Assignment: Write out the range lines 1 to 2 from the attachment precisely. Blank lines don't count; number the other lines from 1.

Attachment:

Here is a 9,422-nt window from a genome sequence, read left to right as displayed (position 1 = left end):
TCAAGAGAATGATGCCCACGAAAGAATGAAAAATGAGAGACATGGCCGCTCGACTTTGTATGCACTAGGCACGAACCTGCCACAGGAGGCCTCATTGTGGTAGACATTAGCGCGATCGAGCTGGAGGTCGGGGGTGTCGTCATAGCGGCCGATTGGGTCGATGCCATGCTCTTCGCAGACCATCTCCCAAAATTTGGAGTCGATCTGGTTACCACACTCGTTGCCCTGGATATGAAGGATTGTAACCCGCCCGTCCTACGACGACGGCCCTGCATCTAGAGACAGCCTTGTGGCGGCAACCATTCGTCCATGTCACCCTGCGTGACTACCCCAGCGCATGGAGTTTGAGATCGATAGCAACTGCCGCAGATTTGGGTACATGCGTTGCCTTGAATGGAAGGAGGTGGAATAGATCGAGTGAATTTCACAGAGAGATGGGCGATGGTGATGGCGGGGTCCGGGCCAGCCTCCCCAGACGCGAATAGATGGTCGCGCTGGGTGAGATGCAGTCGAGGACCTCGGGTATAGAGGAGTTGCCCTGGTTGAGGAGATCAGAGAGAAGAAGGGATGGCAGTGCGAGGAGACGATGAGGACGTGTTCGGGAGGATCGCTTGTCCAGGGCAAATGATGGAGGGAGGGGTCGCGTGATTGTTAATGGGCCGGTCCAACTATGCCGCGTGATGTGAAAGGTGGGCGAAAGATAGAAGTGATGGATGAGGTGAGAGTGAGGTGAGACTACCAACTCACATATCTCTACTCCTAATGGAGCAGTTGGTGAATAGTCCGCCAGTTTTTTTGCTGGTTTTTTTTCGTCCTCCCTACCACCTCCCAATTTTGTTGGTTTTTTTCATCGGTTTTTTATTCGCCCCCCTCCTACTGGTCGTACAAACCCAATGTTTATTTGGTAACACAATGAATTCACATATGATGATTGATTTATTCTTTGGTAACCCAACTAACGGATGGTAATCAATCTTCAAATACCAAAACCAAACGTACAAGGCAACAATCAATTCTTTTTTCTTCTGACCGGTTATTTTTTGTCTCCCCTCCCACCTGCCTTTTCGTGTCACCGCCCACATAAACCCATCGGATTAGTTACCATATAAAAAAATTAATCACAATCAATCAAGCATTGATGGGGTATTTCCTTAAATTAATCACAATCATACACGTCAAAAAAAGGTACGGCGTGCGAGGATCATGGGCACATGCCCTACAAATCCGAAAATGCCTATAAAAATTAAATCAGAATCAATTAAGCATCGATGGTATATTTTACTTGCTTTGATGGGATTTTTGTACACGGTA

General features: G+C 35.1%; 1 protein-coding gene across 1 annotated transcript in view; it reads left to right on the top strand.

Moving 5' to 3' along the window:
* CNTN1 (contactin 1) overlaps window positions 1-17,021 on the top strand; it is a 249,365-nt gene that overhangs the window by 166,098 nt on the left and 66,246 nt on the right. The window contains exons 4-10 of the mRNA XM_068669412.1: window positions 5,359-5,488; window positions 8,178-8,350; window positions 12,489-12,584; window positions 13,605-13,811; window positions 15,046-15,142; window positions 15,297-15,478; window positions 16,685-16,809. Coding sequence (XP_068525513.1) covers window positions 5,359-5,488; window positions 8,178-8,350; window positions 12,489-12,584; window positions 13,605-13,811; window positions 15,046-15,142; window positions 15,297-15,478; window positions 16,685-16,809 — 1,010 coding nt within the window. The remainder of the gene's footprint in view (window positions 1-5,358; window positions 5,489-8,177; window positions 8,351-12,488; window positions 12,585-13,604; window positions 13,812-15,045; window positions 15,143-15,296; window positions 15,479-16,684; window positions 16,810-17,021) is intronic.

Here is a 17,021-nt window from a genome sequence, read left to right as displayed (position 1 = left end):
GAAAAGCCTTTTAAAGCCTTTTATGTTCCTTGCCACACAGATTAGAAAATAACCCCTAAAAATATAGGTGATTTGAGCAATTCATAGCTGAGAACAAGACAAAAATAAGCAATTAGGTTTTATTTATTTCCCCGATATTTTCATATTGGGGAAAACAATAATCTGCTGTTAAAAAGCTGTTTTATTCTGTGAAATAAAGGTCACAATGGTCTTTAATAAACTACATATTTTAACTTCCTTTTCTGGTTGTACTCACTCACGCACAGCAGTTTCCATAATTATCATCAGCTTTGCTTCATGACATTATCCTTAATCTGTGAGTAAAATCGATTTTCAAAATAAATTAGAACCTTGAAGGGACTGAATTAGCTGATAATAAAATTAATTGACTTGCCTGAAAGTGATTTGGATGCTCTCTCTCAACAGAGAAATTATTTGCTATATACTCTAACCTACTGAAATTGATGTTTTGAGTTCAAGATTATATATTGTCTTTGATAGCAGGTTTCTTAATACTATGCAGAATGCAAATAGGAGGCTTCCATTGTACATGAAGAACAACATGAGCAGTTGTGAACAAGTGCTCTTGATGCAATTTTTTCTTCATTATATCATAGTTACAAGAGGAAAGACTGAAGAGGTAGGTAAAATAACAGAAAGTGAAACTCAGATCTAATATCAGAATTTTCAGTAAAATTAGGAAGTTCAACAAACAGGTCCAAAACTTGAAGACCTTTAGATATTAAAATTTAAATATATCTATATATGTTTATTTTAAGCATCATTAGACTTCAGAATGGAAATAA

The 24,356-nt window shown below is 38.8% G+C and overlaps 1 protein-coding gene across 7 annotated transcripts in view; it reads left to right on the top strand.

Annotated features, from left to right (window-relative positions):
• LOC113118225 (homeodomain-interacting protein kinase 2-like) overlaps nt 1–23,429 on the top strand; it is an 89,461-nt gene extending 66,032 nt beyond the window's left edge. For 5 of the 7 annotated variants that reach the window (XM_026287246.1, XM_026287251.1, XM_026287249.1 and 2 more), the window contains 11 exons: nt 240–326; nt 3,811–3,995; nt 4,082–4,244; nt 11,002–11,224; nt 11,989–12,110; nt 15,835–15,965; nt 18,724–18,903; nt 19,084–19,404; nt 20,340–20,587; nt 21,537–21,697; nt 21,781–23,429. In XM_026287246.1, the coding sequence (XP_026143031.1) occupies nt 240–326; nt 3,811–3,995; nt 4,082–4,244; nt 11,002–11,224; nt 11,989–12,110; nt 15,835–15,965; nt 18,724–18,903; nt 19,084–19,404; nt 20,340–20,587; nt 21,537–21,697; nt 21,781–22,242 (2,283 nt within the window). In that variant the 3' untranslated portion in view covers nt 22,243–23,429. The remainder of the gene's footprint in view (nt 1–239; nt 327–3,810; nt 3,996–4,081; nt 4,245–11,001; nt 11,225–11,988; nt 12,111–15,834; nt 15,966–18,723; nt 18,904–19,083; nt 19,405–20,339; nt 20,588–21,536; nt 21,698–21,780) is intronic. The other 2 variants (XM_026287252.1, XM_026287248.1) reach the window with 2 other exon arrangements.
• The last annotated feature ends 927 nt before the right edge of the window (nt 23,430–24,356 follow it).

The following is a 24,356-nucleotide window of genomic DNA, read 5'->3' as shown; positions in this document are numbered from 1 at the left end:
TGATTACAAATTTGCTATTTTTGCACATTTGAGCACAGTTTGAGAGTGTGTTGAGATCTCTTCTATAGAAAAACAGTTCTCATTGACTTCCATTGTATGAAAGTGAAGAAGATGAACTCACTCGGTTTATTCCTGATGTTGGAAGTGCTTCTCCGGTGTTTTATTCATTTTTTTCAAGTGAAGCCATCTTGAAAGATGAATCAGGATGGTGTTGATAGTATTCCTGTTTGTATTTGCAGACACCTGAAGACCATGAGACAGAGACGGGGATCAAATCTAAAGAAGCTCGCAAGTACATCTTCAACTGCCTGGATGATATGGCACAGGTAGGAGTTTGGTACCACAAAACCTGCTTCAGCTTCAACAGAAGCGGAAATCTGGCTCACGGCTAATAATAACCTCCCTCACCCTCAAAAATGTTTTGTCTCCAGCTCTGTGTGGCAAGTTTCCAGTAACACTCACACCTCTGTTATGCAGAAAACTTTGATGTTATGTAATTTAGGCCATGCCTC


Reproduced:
Here is a 9,422-nt window from a genome sequence, read left to right as displayed (position 1 = left end):
TCAAGAGAATGATGCCCACGAAAGAATGAAAAATGAGAGACATGGCCGCTCGACTTTGTATGCACTAGGCACGAACCTGCCACAGGAGGCCTCATTGTGGTAGACATTAGCGCGATCGAGCTGGAGGTCGGGGGTGTCGTCATAGCGGCCGATTGGGTCGATGCCATGCTCTTCGCAGACCATCTCCCAAAATTTGGAGTCGATCTGGTTACCACACTCGTTGCCCTGGATATGAAGGATTGTAACCCGCCCGTCCTACGACGACGGCCCTGCATCTAGAGACAGCCTTGTGGCGGCAACCATTCGTCCATGTCACCCTGCGTGACTACCCCAGCGCATGGAGTTTGAGATCGATAGCAACTGCCGCAGATTTGGGTACATGCGTTGCCTTGAATGGAAGGAGGTGGAATAGATCGAGTGAATTTCACAGAGAGATGGGCGATGGTGATGGCGGGGTCCGGGCCAGCCTCCCCAGACGCGAATAGATGGTCGCGCTGGGTGAGATGCAGTCGAGGACCTCGGGTATAGAGGAGTTGCCCTGGTTGAGGAGATCAGAGAGAAGAAGGGATGGCAGTGCGAGGAGACGATGAGGACGTGTTCGGGAGGATCGCTTGTCCAGGGCAAATGATGGAGGGAGGGGTCGCGTGATTGTTAATGGGCCGGTCCAACTATGCCGCGTGATGTGAAAGGTGGGCGAAAGATAGAAGTGATGGATGAGGTGAGAGTGAGGTGAGACTACCAACTCACATATCTCTACTCCTAATGGAGCAGTTGGTGAATAGTCCGCCAGTTTTTTTGCTGGTTTTTTTTCGTCCTCCCTACCACCTCCCAATTTTGTTGGTTTTTTTCATCGGTTTTTTATTCGCCCCCCTCCTACTGGTCGTACAAACCCAATGTTTATTTGGTAACACAATGAATTCACATATGATGATTGATTTATTCTTTGGTAACCCAACTAACGGATGGTAATCAATCTTCAAATACCAAAACCAAACGTACAAGGCAACAATCAATTCTTTTTTCTTCTGACCGGTTATTTTTTGTCTCCCCTCCCACCTGCCTTTTCGTGTCACCGCCCACATAAACCCATCGGATTAGTTACCATATAAAAAAATTAATCACAATCAATCAAGCATTGATGGGGTATTTCCTTAAATTAATCACAATCATACACGTCAAAAAAAGGTACGGCGTGCGAGGATCATGGGCACATGCCCTACAAATCCGAAAATGCCTATAAAAATTAAATCAGAATCAATTAAGCATCGATGGTATATTTTACTTGCTTTGATGGGATTTTTGTACACGGTA